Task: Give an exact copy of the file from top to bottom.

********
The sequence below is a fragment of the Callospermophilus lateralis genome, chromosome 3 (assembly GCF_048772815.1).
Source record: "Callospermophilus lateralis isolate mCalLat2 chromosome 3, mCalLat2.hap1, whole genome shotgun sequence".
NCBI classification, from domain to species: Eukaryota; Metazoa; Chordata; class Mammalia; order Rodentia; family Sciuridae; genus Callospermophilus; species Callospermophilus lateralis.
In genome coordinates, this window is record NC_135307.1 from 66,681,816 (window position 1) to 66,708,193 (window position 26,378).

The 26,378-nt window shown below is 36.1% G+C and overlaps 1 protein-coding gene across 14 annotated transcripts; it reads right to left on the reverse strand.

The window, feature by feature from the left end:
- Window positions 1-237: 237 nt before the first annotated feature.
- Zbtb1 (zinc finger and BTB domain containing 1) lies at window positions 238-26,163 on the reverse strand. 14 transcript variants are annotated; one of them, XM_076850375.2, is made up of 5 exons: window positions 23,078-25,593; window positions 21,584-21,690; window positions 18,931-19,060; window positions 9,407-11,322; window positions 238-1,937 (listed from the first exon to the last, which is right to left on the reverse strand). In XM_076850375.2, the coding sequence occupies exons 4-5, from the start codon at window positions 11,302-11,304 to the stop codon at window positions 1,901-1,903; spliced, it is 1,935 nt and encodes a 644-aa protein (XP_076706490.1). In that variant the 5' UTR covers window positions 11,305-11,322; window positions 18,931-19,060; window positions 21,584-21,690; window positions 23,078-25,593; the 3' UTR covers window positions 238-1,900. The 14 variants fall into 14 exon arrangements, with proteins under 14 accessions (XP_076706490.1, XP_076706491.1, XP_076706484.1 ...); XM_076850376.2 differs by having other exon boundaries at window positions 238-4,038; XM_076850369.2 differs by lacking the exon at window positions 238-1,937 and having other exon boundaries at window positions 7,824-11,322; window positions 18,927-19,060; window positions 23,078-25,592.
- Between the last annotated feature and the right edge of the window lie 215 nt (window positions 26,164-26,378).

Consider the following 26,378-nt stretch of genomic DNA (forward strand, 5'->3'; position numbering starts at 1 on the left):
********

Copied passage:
The sequence below is a fragment of the Callospermophilus lateralis genome, chromosome 3 (assembly GCF_048772815.1).
Source record: "Callospermophilus lateralis isolate mCalLat2 chromosome 3, mCalLat2.hap1, whole genome shotgun sequence".
NCBI classification, from domain to species: Eukaryota; Metazoa; Chordata; class Mammalia; order Rodentia; family Sciuridae; genus Callospermophilus; species Callospermophilus lateralis.
In genome coordinates, this window is record NC_135307.1 from 66,681,816 (window position 1) to 66,708,193 (window position 26,378).

The 26,378-nt window shown below is 36.1% G+C and overlaps 1 protein-coding gene across 14 annotated transcripts; it reads right to left on the reverse strand.

The window, feature by feature from the left end:
- Window positions 1-237: 237 nt before the first annotated feature.
- Zbtb1 (zinc finger and BTB domain containing 1) lies at window positions 238-26,163 on the reverse strand. 14 transcript variants are annotated; one of them, XM_076850375.2, is made up of 5 exons: window positions 23,078-25,593; window positions 21,584-21,690; window positions 18,931-19,060; window positions 9,407-11,322; window positions 238-1,937 (listed from the first exon to the last, which is right to left on the reverse strand). In XM_076850375.2, the coding sequence occupies exons 4-5, from the start codon at window positions 11,302-11,304 to the stop codon at window positions 1,901-1,903; spliced, it is 1,935 nt and encodes a 644-aa protein (XP_076706490.1). In that variant the 5' UTR covers window positions 11,305-11,322; window positions 18,931-19,060; window positions 21,584-21,690; window positions 23,078-25,593; the 3' UTR covers window positions 238-1,900. The 14 variants fall into 14 exon arrangements, with proteins under 14 accessions (XP_076706490.1, XP_076706491.1, XP_076706484.1 ...); XM_076850376.2 differs by having other exon boundaries at window positions 238-4,038; XM_076850369.2 differs by lacking the exon at window positions 238-1,937 and having other exon boundaries at window positions 7,824-11,322; window positions 18,927-19,060; window positions 23,078-25,592.
- Between the last annotated feature and the right edge of the window lie 215 nt (window positions 26,164-26,378).

Consider the following 26,378-nt stretch of genomic DNA (forward strand, 5'->3'; position numbering starts at 1 on the left):